Today is Mother’s Day in Australia, and as such, I wanted to write about Anne Boleyn as a mother who fought to protect her daughter til the very end.
When Elizabeth I had not long ascended the throne, Matthew Parker, her mother’s chaplain, recalled in a letter to Sir Nicholas Bacon how Anne, shortly before her arrest, had charged him to watch over Elizabeth:
‘…my heart would right fain serve my sovereign lady the Queen’s majesty, in more respects than of mine allegiance, not forgetting what words her grace’s mother said to me of her, not six days before her apprehension…’
Though we don’t know what actions Parker was able to take to protect Elizabeth during Henry’s life, once she became Queen, Parker served her faithfully until his death—clearly, Anne knew this was a man she and her daughter could trust.
It is possible that Anne acted to protect Elizabeth during a very interesting meeting with Thomas Cranmer, the Archbishop of Canterbury. A letter that William Kingston wrote to Cromwell on the 16th May has some very interesting implications:
‘The King told me that my lord of Canterbury should be her confessor, and he was here today with her…Yet this day at dinner the Queen said she would go to “anonre” (a nunnery), and is in hope of life.’
Of course, we have no idea what passed between Anne and Cranmer that gave her ‘hope of life.’ Given that the very next day Cranmer pronounced the marriage between Henry and Anne null and void, it has been suggested that Cranmer was instructed to offer Anne the choice that if she agreed to an annulment, her life would be spared and she’d be allowed to enter the nunnery she spoke of. We cannot know whether Anne was offered a deal or not, although it should be noted that, in the end, Katherine of Aragon’s consent was not needed for the annulment of her marriage. However, something clearly made Anne believe that she could survive, and the timing is certainly suggestive that it was to do with the annulment.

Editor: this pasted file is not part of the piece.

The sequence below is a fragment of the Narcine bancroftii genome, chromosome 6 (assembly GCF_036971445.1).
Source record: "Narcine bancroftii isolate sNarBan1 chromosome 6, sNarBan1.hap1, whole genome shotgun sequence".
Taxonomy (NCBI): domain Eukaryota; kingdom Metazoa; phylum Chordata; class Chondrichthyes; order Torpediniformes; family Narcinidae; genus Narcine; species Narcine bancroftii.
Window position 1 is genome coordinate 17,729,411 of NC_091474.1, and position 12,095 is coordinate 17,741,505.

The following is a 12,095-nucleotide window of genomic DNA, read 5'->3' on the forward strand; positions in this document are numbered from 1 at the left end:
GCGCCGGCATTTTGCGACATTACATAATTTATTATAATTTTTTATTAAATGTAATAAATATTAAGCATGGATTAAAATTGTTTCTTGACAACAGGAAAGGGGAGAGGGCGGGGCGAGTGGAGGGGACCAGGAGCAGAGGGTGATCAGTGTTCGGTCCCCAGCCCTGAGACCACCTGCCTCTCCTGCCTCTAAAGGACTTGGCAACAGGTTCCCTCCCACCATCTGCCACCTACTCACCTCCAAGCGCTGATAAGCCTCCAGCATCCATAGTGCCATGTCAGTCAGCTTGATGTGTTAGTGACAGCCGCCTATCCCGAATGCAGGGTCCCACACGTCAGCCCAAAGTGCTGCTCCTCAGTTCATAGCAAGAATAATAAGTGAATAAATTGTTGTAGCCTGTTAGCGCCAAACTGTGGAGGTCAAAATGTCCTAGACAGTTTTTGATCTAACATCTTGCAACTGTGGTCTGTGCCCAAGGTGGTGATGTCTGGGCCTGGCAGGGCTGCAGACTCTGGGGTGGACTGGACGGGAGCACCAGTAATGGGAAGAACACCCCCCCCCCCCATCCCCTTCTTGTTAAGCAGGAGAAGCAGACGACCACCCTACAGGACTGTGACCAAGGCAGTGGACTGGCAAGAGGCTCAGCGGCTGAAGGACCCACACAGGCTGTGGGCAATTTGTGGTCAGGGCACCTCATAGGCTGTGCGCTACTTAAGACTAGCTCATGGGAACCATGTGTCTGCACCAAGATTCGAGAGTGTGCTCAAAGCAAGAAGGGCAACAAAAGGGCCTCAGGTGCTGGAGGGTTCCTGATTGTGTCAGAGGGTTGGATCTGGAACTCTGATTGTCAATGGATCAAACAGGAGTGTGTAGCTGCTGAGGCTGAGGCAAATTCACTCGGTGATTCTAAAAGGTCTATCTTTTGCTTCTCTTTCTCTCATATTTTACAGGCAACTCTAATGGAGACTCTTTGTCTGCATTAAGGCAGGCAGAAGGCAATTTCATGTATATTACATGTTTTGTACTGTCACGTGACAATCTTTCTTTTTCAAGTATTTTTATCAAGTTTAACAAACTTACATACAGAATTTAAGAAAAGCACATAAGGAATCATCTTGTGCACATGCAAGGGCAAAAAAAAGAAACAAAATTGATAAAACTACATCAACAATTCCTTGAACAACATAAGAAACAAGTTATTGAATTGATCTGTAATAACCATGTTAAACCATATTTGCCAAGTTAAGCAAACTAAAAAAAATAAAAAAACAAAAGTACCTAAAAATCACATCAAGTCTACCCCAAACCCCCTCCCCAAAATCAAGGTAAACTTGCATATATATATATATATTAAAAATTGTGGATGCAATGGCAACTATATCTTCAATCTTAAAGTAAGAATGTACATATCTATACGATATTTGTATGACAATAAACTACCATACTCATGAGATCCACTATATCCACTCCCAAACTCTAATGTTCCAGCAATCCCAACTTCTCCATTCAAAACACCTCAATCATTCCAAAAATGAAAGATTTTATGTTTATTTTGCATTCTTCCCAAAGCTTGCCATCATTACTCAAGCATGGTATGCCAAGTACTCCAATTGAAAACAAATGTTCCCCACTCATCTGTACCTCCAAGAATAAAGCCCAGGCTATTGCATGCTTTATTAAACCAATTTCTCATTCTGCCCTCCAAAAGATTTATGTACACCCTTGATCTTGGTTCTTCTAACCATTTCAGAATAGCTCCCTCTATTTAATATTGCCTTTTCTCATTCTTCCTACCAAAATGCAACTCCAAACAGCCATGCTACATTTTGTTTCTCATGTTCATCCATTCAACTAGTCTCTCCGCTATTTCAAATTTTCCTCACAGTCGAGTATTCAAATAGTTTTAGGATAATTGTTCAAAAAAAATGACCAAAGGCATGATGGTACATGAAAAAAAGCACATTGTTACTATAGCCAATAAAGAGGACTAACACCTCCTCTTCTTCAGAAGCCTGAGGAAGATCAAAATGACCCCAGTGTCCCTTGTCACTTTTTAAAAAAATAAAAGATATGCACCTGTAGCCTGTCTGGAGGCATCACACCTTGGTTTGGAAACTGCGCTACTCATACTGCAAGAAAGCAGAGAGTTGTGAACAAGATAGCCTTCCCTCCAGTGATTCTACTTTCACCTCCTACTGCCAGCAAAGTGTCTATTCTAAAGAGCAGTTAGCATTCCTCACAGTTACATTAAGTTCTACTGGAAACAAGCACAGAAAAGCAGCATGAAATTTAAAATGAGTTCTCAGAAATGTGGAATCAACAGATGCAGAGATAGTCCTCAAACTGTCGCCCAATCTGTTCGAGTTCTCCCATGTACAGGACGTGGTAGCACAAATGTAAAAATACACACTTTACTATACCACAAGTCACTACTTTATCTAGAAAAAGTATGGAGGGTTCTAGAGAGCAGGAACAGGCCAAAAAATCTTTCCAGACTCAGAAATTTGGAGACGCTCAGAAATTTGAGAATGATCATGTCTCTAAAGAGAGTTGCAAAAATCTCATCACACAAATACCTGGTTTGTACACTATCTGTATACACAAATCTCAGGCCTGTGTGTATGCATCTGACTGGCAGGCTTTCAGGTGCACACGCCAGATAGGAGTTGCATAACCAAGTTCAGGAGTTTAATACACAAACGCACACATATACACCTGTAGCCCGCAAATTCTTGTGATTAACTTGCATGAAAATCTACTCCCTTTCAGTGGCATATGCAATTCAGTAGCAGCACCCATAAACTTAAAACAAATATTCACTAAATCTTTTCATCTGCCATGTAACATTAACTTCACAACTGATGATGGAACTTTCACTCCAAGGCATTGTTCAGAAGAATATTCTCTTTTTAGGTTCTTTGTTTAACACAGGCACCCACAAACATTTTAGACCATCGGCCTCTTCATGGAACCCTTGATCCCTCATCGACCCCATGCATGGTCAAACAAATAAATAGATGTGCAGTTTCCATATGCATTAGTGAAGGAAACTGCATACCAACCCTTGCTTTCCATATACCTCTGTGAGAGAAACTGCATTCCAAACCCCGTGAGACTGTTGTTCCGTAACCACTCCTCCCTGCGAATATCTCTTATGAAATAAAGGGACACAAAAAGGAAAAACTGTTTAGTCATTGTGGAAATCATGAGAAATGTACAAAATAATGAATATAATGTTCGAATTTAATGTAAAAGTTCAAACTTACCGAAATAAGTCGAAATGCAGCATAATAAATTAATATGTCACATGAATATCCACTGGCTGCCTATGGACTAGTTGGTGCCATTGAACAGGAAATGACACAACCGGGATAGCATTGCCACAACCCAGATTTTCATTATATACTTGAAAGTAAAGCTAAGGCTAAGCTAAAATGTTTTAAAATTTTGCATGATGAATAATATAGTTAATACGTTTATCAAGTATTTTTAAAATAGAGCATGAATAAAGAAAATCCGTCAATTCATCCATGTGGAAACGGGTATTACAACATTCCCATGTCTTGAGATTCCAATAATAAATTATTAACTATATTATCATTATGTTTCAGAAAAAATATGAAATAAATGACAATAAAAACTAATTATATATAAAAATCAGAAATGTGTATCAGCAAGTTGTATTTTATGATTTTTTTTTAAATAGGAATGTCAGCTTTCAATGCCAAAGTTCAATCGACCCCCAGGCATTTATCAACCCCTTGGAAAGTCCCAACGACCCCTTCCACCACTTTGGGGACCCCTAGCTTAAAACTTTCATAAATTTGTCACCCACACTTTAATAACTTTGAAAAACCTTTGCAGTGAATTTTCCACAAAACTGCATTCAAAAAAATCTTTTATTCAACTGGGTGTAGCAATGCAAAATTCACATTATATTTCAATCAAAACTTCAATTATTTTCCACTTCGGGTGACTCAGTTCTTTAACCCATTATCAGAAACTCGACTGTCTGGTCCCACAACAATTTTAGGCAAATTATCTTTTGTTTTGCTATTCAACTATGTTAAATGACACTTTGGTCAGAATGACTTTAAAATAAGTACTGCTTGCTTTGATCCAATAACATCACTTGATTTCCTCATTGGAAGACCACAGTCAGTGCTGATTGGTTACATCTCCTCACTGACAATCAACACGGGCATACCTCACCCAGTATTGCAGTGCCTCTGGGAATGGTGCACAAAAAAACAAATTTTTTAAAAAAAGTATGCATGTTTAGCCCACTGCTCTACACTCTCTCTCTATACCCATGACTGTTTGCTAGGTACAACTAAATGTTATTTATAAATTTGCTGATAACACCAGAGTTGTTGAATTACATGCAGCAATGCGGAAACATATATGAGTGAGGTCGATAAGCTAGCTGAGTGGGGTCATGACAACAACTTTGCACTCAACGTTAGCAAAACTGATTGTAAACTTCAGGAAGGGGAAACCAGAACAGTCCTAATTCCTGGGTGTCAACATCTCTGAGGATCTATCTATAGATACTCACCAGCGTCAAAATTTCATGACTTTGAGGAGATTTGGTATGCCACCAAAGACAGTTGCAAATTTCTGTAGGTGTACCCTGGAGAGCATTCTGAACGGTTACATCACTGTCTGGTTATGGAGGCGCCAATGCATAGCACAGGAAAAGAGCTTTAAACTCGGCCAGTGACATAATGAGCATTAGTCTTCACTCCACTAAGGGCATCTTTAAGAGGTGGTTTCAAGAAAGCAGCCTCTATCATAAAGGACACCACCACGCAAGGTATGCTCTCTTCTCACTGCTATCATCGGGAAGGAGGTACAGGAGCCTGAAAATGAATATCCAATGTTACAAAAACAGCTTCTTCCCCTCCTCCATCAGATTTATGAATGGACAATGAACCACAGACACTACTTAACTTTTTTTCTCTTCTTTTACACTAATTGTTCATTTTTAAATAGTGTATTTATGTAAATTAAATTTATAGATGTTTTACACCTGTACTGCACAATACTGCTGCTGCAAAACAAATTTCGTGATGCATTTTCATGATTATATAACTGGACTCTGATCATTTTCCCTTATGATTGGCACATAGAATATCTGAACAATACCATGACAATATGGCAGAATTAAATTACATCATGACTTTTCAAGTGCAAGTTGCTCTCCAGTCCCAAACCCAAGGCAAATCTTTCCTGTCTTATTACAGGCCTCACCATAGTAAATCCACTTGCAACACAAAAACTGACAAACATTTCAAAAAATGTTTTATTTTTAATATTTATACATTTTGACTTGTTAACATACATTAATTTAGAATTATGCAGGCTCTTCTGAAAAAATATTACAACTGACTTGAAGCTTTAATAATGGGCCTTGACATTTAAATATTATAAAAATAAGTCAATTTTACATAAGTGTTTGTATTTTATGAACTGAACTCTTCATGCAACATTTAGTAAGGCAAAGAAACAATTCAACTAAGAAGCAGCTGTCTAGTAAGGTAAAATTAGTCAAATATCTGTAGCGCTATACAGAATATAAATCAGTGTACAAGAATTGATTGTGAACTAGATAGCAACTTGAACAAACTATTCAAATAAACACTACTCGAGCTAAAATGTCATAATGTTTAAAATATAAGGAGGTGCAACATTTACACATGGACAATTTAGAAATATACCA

If this was the case, Anne was agreeing to the bastardisation of her own daughter. Anne was a devoted and doting mother to young Elizabeth. So why would she agree to the denigration of her own daughter, her own legacy? Was it simply desperation to survive?
I recently had the privilege of reading and reviewing Tracy Borman’s latest book ‘Anne Boleyn & Elizabeth I: The Mother and Daughter Who Changed History,’ and one of the suggestions Borman makes is that perhaps Anne believed that her daughter would be better served with a mother to guide her. Anne may have hoped that she would have eventually been allowed into her daughter’s life, even if she had to wait for Henry to die. In her own way, Anne was fighting to protect her daughter just as fiercely as Katherine of Aragon famously fought to protect Mary.
Although Anne was not able to save herself, I believe her actions did still pay off in regards to Elizabeth. It is commonly believed that Henry ignored and neglected his youngest daughter following his repudiation of her mother, showing the child a similar disfavour that he had previously shown her older half-sister. However, as I discussed in an earlier article, there is no evidence to suggest that Henry treated Elizabeth poorly, and in fact, there is reason to believe that she retained his love and care. You can read more about this here.
If Anne had made an attempt to assert her daughter’s status as a legitimate princess, it is possible that Elizabeth would have been much more poorly treated, just as Mary had suffered for her mother’s stance. Anne’s ultimate legacy was her daughter, who went on to become one of the most renowned monarchs England has ever seen. Elizabeth remembered her mother, and cherished her memory. To read the latest research on the relationship between Anne and Elizabeth, I encourage you to pre-order Tracy Borman’s ‘Anne Boleyn & Elizabeth I: The Mother and Daughter Who Changed History,’ which will be released on the 19th May.